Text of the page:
As we rapidly approach Q4 (or possibly have just entered Q4 depending on when you read this), one of the foremost concerns on many small and medium-sized business owners’ minds is their fiscal year tax liabilities. No one loves paying the tax man — obviously — but if you think ahead and plan shrewdly, you can invest in critical areas of your IT and digital infrastructure and save a ton in tax payments while doing so.
CAPEX, OPEX and your business’s bottom line
Forgive us if we’re going over a few things you already know, but I find it helpful to at least give a little bit of context for anyone not steeped in accountant-ese. Based on what your business spends its money on, you can reduce your taxable income for the year in one of two ways.
CAPEX: CAPEX is short for ‘capital expenditure’, and it’s a category of business expense for the purposes of the IRS. Think of these as things that provide value for more than just a year (in our case, computers, servers, IT infrastructure… to put it other terms, if you run a trucking company, your trucks are CAPEX because you’ll use them for many years).
OPEX: OPEX are ‘operating expenses’, which are things or expenses for which the value is realized only within that fiscal year. The big one here is wages — you pay your employees for the work they do that year. They’re not assets in the accounting sense that you could sell them later, etc. Other OPEX would be things like your utility bills, office supplies like paper and staples, etc.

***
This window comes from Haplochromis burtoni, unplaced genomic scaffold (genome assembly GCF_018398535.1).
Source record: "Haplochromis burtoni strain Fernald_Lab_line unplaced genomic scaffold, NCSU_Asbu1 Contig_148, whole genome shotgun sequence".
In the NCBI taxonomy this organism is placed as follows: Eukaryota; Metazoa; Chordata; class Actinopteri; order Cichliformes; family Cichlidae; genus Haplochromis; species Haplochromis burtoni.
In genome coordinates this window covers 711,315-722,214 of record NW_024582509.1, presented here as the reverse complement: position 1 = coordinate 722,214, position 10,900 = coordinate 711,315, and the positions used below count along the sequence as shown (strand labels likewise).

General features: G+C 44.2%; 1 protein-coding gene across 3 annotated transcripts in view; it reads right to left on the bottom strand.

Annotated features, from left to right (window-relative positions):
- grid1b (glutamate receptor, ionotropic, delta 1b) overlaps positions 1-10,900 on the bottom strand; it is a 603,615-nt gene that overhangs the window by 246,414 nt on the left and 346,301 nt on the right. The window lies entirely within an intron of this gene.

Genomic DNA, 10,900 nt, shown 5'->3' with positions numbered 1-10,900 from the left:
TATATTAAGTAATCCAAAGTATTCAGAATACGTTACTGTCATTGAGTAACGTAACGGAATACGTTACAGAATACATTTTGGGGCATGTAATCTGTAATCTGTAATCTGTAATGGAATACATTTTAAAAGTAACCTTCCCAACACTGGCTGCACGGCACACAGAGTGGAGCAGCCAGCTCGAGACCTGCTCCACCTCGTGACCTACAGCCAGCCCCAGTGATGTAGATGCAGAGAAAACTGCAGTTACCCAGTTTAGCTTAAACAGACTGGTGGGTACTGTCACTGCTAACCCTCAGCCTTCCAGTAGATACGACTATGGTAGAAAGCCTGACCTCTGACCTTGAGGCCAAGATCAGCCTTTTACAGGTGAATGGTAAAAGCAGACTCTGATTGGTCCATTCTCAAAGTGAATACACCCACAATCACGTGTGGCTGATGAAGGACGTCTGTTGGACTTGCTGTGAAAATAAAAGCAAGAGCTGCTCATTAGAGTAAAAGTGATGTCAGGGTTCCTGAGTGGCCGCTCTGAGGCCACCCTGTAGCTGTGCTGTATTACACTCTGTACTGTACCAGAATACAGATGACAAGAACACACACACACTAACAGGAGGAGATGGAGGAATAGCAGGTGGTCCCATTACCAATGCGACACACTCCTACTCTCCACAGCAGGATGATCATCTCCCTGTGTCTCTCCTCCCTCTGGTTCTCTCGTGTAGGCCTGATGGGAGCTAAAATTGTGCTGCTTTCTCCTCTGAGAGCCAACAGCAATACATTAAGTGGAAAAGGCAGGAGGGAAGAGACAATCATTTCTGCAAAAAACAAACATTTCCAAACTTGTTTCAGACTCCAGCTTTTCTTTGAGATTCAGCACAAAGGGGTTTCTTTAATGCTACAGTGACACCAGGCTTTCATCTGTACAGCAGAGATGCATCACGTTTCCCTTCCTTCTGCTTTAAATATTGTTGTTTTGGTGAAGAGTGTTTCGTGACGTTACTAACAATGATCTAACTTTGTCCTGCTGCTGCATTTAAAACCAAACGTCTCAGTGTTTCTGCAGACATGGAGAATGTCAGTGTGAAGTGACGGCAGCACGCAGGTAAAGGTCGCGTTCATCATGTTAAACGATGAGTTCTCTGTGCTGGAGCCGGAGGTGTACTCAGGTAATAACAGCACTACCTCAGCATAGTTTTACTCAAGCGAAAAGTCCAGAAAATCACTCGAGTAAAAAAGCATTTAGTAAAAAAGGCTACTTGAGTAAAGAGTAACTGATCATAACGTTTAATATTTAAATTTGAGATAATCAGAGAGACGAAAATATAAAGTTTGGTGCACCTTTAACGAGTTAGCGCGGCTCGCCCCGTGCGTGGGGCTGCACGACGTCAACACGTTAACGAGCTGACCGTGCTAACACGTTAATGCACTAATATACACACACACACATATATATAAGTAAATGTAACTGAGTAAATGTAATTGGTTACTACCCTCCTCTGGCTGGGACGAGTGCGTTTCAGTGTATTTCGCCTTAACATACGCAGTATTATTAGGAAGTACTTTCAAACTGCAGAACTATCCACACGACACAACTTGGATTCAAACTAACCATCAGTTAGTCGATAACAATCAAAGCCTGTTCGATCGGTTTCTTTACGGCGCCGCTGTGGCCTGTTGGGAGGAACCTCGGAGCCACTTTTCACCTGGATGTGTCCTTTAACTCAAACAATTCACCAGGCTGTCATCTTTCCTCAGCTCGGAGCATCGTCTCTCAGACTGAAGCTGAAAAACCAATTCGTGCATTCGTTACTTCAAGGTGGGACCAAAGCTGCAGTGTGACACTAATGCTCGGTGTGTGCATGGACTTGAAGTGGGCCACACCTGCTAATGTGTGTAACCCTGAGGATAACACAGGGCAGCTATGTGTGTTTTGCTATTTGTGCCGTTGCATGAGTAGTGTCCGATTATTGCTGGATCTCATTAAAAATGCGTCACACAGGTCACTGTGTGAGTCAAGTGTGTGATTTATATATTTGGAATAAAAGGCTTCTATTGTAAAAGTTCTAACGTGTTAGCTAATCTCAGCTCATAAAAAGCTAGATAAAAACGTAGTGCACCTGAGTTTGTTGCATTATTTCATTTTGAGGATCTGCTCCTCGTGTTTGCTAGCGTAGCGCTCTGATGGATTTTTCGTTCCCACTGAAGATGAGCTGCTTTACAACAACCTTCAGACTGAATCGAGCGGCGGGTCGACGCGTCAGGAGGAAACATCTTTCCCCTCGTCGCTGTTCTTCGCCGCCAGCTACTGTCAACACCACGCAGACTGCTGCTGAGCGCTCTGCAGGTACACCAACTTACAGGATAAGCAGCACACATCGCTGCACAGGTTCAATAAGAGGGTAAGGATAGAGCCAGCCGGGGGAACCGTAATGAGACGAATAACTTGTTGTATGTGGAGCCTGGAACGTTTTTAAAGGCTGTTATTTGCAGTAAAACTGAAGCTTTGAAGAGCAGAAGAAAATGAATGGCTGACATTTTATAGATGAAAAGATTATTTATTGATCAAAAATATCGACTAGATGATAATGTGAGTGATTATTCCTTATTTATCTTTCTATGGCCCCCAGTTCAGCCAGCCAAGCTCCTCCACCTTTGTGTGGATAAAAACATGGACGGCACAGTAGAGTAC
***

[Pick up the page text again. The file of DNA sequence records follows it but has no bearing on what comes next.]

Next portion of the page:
The big thing to note is that how the IRS treats CAPEX and OPEX is different. So if you’re claiming CAPEX, the IRS has a standard depreciation rate you use to claim tax offsets. For instance, the IRS typically categorizes computers as having a 5 year depreciation schedule. As such, if you spend, say, $20,000 on computers in Q4, you can depreciate $4,000 per year for five years… thereby claiming a smaller tax liability in each of the ensuing years by that amount, per year.
OPEX on the other hand is 100% tax deductible for the year in which the costs are incurred. So if you pay software license fees for Microsoft 365 across FY 2022, all those fees would lessen your tax liability for the year.
The small business loophole (that you should be using)
Now… after having said all of that, there is a special dispensation the IRS offers for small businesses that essentially lets you treat CAPEX as one time purchases, and your business can write down the full value of that purchase immediately (instead of spreading the deduction over the course of 5 years, for instance).
Section 179 key points:
- Section 179 allows businesses to take an immediate deduction for business expenses related to depreciable assets such as equipment, vehicles, and software.
- Section 179 is limited to a maximum deduction of $1,080,000 (or $2.7MM for property purchased) for 2022.
So, if you had a good year (or are staring down the barrel of a large tax liability for 2022), you have the option to purchase computers, network equipment, cybersecurity infrastructure, etc., and instead of depreciating it over the next 5 years, you can take the full deduction for FY 2022.
As with all things IRS-related, there are specifics for how much revenue you can earn, what types of expenses quality, and all of that. But, it’s absolutely something you should look into with your tax attorney or business accountant.
IT expenses are some of the most important investments you can make in the future health and profitability of your company. If you use the tax code to your advantage (and deploy some shrewd planning), you can take your business’s infrastructure to the next level… all while lessening your tax liabilities.
If you want to chat about what investments you ought to be prioritizing to achieve that — give us a shout. We love to chat IT infrastructure.